[show abstract][hide abstract] ABSTRACT: Gram-negative plant pathogenic bacteria possess a type III secretion system (T3SS) to inject bacterial proteins, called type III effectors (T3Es), into host cells through a specialized syringe structure. T3Es are virulence factors that can suppress plant immunity but they can also conversely be recognized by the plant and trigger specific resistance mechanisms. The T3SS and injected T3Es play a central role in determining the outcome of a host-pathogen interaction. Still little is known in plant pathogens on the assembly of the T3SS and the regulatory mechanisms involved in the temporal control of its biosynthesis and T3E translocation. However, recent insights point out the role of several proteins as prime candidates in the role of regulators of the type III secretion (T3S) process. In this review we report on the most recent advances on the regulation of the T3S by focusing on protein players involved in secretion/translocation regulations, including type III chaperones (T3Cs), type III secretion substrate specificity switch (T3S4) proteins and other T3S orchestrators. Keywords: bacterial plant pathogens, type III secretion system (T3SS), type III chaperones (T3Cs), type III secretion substrate specificity switch (T3S4), secretion of type III effectors (T3Es), control of secretion/translocation
[show abstract][hide abstract] ABSTRACT: Although much is known about the signals that trigger transcription of virulence genes in plant pathogens, their prevalence and timing during infection are still unknown. In this work, we address these questions by analysing expression of the main pathogenicity determinants in the bacterial pathogen Ralstonia solanacearum. We set up a quantitative, non-invasive luminescent reporter to monitor in planta transcription from single promoters in the bacterial chromosome. We show that the new reporter provides a real-time measure of promoter output in vivo - either after re-isolation of pathogens from infected plants or directly in situ - and confirm that the promoter controlling exopolysaccharide (EPS) synthesis is active in bacteria growing in the xylem. We also provide evidence that hrpB, the master regulator of type III secretion system (T3SS) genes, is transcribed in symptomatic plants. Quantitative RT-PCR assays demonstrate that hrpB and type III effector transcripts are abundant at late stages of plant infection, suggesting that their function is required throughout disease. Our results challenge the widespread view in R. solanacearum pathogenicity that the T3SS, and thus injection of effector proteins, is only active to manipulate plant defences at the first stages of infection, and that its expression is turned down when bacteria reach high cell densities and EPS synthesis starts.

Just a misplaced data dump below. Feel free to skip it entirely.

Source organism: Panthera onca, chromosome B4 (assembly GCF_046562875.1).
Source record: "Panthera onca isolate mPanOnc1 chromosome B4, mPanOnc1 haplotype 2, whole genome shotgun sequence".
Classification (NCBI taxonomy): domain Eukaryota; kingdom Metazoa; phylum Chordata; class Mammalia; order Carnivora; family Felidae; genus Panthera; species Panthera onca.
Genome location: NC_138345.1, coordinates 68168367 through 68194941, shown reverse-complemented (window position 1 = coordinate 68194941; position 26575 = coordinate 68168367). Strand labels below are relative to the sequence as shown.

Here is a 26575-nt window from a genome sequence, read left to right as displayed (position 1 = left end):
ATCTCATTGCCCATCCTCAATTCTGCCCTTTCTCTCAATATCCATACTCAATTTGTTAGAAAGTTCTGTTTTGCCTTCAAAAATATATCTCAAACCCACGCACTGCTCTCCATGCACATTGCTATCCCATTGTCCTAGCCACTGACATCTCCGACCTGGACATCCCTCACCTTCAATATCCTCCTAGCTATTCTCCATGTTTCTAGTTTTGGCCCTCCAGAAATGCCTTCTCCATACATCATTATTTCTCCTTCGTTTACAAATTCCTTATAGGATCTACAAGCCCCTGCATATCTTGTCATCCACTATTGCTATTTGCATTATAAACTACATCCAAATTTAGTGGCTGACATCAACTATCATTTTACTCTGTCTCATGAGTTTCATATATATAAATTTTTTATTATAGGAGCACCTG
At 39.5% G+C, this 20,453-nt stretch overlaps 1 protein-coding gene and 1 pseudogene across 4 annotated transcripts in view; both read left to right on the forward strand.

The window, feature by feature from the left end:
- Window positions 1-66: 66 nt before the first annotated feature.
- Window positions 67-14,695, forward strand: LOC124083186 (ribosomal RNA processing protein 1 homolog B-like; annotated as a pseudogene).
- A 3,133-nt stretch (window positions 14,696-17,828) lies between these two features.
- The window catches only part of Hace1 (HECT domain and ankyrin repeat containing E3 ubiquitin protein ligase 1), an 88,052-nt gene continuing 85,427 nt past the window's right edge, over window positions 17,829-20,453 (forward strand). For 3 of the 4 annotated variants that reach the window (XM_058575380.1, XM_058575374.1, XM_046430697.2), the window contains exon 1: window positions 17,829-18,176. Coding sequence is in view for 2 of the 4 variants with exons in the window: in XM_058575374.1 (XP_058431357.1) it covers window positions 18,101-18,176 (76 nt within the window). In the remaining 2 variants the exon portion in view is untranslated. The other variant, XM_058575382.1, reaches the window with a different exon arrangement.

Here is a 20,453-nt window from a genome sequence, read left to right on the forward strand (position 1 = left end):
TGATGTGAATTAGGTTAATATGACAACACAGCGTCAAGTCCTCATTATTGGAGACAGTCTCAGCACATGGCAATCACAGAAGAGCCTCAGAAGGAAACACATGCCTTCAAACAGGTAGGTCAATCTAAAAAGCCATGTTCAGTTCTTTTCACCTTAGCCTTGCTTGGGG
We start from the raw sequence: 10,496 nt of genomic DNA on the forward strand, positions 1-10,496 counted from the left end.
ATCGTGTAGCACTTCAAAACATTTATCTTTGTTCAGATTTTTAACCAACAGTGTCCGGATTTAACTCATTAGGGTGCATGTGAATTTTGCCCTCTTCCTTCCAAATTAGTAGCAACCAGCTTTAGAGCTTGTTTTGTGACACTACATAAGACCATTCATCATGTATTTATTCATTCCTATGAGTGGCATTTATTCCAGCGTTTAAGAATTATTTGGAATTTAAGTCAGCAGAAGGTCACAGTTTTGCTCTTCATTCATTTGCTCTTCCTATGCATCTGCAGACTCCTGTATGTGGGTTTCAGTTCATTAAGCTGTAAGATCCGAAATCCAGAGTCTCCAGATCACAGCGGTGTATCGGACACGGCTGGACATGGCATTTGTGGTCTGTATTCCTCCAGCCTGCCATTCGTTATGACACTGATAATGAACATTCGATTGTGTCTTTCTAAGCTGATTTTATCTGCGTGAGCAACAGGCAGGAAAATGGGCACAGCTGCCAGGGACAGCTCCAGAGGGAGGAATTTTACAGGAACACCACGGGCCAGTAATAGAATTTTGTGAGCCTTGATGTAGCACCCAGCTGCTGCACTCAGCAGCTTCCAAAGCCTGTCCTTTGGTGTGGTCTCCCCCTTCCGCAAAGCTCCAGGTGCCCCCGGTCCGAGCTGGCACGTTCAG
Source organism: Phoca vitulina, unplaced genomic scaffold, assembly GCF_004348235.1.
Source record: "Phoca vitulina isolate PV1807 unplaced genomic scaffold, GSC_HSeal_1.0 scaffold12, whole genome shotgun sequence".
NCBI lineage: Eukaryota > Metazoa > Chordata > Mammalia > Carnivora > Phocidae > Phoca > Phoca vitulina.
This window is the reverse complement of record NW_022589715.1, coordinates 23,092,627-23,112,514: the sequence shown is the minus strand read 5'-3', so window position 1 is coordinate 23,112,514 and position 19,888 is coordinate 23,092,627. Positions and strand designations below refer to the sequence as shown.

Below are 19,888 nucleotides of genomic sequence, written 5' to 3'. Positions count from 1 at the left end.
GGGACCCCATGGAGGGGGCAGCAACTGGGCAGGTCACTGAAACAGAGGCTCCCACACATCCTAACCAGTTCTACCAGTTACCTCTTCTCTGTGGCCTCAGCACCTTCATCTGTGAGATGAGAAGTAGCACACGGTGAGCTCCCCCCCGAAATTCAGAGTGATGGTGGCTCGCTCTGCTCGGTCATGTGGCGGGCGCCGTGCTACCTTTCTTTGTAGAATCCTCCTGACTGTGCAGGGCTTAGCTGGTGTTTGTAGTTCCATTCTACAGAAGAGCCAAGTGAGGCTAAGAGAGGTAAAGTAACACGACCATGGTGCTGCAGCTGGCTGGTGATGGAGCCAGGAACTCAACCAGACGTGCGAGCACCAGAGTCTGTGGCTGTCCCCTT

[show abstract][hide abstract] ABSTRACT: Ralstonia solanacearum is a major phytopathogen that attacks many crops and other plants over a broad geographical range. The extensive genetic diversity of strains responsible for the various bacterial wilt diseases has in recent years led to the concept of an R. solanacearum species complex. Genome sequencing of more than 10 strains representative of the main phylogenetic groups has broadened our knowledge of the evolution and speciation of this pathogen and led to the identification of novel virulence-associated functions. Comparative genomic analyses are now opening the way for refined functional studies. The many molecular determinants involved in pathogenicity and host-range specificity are described, and we also summarize current understanding of their roles in pathogenesis and how their expression is tightly controlled by an intricate virulence regulatory network.
Annual Review of Phytopathology 05/2012; 50:67-89. · 10.23 Impact Factor
[show abstract][hide abstract] ABSTRACT: MetE and MetH are two distinct enzymes that catalyze a similar biochemical reaction during the last step of methionine biosynthesis, MetH being a cobalamin-dependent enzyme whereas MetE activity is cobalamin-independent. In this work, we show that the last step of methionine synthesis in the plant pathogen Ralstonia solanacearum is under the transcriptional control of the master pathogenicity regulator HrpG. This control is exerted essentially on metE expression through the intermediate regulator MetR. Expression of metE is strongly and specifically induced in the presence of plant cells in a hrpG- and metR-dependent manner. metE and metR mutants are not auxotrophic for methionine and not affected for growth inside the plant but produce significantly reduced disease symptoms on tomato whereas disruption of metH has no impact on pathogenicity. The finding that the pathogen preferentially induces metE expression rather than metH in the presence of plant cells is indicative of a probable metabolic adaptation to physiological host conditions since this induction of metE occurs in an environment in which cobalamin, the required co-factor for MetH, is absent. It also shows that MetE and MetH are not functionally redundant and are deployed during specific stages of the bacteria lifecycle, the expression of metE and metH being controlled by multiple and distinct signals.